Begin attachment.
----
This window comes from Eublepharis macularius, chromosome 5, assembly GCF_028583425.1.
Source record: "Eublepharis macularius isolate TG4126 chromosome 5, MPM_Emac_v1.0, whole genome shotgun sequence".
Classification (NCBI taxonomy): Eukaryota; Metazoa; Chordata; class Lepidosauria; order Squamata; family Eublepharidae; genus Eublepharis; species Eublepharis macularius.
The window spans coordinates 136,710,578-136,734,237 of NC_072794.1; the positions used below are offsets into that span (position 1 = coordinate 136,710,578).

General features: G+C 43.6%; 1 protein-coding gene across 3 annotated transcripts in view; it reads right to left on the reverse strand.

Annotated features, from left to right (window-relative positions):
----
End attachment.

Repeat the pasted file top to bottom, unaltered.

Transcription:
This window comes from Eublepharis macularius, chromosome 5, assembly GCF_028583425.1.
Source record: "Eublepharis macularius isolate TG4126 chromosome 5, MPM_Emac_v1.0, whole genome shotgun sequence".
Classification (NCBI taxonomy): Eukaryota; Metazoa; Chordata; class Lepidosauria; order Squamata; family Eublepharidae; genus Eublepharis; species Eublepharis macularius.
The window spans coordinates 136,710,578-136,734,237 of NC_072794.1; the positions used below are offsets into that span (position 1 = coordinate 136,710,578).

General features: G+C 43.6%; 1 protein-coding gene across 3 annotated transcripts in view; it reads right to left on the reverse strand.

Annotated features, from left to right (window-relative positions):